Cerebellopontine Angle Meningioma Symptoms, Causes, Prognosis, Treatment

Cerebellopontine Angle Meningioma Symptoms, Causes, Prognosis, Treatment

A meningioma is characterized as a tumor, originating from the membranes known as meninges that cover the spinal cord and the brain. Most meningiomas grow slowly, and frequently without generating symptoms for years. However, their impact on surrounding brain tissue, nerves, or arteries can result in significant damage. Meningiomas are mostly found in women than in men.

The cerebellopontine angle, sometimes known as the CPA, is a landmark that is significant both physically and clinically. Cerebellopontine Angle Meningioma is one of the most prevalent lesions at CPA. Some ways to treat it are to observe, use radiosurgery, or do microsurgery. 

The clinical importance of CPA comes from the fact that there are many lesions in this area that can cause a wide range of vague symptoms. The most common of these are dizziness, sensorineural hearing loss, and tinnitus. CPA tumors are divided into two types: those that arise from structures inside the CPA and those that expand into the CPA from neighboring regions.

Cerebellopontine Angle Meningioma Symptoms, Causes, Prognosis, Treatment

Cerebellopontine Angle Meningioma Symptoms

The most prevalent symptoms of Cerebellopontine Angle Meningioma are gait difficulties, migraines, vertigo, dizziness, tinnitus, and hearing loss. The involvement of the cochlear nerve causes most unilateral sensorineural hearing loss. The cochlear nerve is the primary cause of sensorineural hearing loss, which occurs primarily in the left ear. Additionally, larger tumors cause cranial nerve deficiency symptoms, brain stem compression, and hydrocephalus.

Meningiomas are slow-growing tumors that typically do not show symptoms until they have grown to a large size. Some meningiomas go unnoticed for the rest of a patient’s life or are discovered unexpectedly during a brain scan for unrelated symptoms. Meningiomas can cause the following symptoms:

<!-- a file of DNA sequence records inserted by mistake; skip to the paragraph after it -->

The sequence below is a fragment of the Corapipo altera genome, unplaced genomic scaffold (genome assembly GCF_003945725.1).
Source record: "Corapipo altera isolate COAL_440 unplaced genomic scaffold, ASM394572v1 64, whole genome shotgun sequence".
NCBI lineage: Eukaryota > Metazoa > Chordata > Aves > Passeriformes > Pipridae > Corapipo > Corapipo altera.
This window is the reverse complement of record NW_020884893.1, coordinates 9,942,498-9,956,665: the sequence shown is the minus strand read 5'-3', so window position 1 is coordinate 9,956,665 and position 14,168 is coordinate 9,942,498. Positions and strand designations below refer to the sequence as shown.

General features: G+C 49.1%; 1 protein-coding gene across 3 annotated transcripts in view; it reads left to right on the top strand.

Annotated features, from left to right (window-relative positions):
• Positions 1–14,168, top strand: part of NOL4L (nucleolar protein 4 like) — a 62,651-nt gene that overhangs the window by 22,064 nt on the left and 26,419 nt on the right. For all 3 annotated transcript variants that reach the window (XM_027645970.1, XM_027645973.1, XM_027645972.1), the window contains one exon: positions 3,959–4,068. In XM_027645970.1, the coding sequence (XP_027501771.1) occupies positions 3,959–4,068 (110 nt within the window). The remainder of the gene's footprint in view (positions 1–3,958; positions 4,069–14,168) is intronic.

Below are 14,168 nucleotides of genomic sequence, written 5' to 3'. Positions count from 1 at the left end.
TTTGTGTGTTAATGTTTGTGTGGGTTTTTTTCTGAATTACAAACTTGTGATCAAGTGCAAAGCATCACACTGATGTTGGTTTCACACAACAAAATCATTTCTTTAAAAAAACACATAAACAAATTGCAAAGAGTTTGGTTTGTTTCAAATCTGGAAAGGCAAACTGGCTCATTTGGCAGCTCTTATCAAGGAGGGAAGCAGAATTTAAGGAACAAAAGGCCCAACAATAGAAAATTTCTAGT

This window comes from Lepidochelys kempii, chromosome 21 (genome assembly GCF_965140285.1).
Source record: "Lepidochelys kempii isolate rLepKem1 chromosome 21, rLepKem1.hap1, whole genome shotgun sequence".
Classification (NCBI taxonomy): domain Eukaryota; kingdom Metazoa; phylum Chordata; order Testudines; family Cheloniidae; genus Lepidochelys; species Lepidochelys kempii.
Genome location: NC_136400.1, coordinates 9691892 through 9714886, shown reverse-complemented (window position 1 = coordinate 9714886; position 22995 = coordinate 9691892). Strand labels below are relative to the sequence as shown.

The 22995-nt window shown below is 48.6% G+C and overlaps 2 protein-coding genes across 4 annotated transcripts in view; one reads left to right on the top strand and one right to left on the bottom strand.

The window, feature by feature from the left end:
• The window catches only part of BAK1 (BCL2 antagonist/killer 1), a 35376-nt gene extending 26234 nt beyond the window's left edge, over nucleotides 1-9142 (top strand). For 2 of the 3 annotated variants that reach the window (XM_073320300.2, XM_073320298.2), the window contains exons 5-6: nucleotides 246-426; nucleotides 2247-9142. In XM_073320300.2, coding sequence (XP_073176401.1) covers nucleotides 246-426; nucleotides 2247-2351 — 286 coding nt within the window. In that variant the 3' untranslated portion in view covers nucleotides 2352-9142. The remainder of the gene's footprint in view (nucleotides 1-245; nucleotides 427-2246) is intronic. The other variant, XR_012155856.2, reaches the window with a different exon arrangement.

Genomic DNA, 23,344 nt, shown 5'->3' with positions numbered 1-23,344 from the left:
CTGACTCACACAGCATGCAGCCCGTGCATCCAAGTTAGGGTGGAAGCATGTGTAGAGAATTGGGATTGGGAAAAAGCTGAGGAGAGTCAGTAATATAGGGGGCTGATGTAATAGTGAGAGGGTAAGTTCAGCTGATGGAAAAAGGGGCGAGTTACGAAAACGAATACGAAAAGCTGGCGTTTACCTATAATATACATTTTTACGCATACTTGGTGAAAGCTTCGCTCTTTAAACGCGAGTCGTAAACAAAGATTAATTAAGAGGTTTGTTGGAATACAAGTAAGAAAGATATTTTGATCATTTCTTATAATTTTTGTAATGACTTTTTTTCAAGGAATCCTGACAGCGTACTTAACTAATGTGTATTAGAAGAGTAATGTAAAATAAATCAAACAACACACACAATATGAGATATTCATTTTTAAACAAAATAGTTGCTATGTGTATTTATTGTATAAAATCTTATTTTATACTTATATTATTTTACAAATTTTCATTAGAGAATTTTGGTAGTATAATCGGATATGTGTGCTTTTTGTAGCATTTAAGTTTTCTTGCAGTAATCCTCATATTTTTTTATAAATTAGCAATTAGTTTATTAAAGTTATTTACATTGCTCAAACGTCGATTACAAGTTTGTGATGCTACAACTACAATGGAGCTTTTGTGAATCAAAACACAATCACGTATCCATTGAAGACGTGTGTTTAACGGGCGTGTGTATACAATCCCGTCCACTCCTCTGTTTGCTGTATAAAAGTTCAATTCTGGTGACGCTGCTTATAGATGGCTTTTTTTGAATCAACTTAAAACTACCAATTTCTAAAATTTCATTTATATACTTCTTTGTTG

1. Seizures.
  2. Change in behavior or personality.
  3. Confusion.
  4. Drowsiness.
  5. Ringing in the ear or hearing loss.
  6. Visual Disorders.
  7. Headaches.
  8. Nausea or Vomiting.

Cerebellopontine Angle Meningioma Causes

Meningioma risk rises steadily with age, reaching a point of remarkable elevation at 65 years of age. The meningiomas affect the children aged from 0 to 14. The demographic group in which Meningiomas are common is the African Americans. Ionizing radiation exposure, particularly in high doses, is linked to an increased risk of brain cancers, particularly meningiomas. 

The one cause of Meningioma is neurofibromatosis type 2. 

Patients of NF2 are mostly affected by this disease.

There is also a link between Meningioma and hormones such as:

  1.  A significant proportion of meningiomas include estrogen, progesterone, and androgen receptors.
  2. Connection with breast cancer.
  3. The growth of Meningioma is also connected with the menstrual cycles and pregnancy.

In addition to these connections with the hormones, a link between obesity and the incidence of meningioma in multiple major studies is found.

Cerebellopontine Angle Meningioma Prognosis

CPA meningiomas are difficult to treat surgically. When compared to vestibular schwannomas, the likelihood of facial paralysis and hearing loss is substantially reduced. To properly inform patients about surgical risks, novel preoperative differentiating methods are required.

One of the most significant indicators of outcome in adults is the age of the patient at the time of diagnosis. A better outcome is achieved when the entire tumor is removed surgically. It is found in one of the United States statistical reports that the non-malignant meningioma has an overall ten-year survival rate of 84%. Similarly, the ten-year survival rate for people with malignant meningiomas is 62%. 

Cerebellopontine Angle Meningioma Treatment

The treatment options that are mostly used by the doctors for this type of Meningioma are as follows:

  1. Surgery: Meningiomas are benign tumors with well-defined borders that can be surgically removed completely for the highest chance of a cure. Using a craniotomy, a neurosurgeon removes the skull’s membranes to access the meningioma. Surgical removal of the meningioma, including the fibers that connect it to the brain and bone, is the purpose of this procedure.
  2. Observation: Observation over time is appropriate for the patients with mild or few symptoms and the older patients.
  3. Radiotherapy: High-energy X-rays are used in radiation therapy to destroy cancer cells and aberrant brain cells, as well as reduce tumors.
  4. Chemotherapy: Chemotherapy is only used to treat atypical or malignant subtypes of meningioma that cannot be treated adequately with radiation therapy or surgery.

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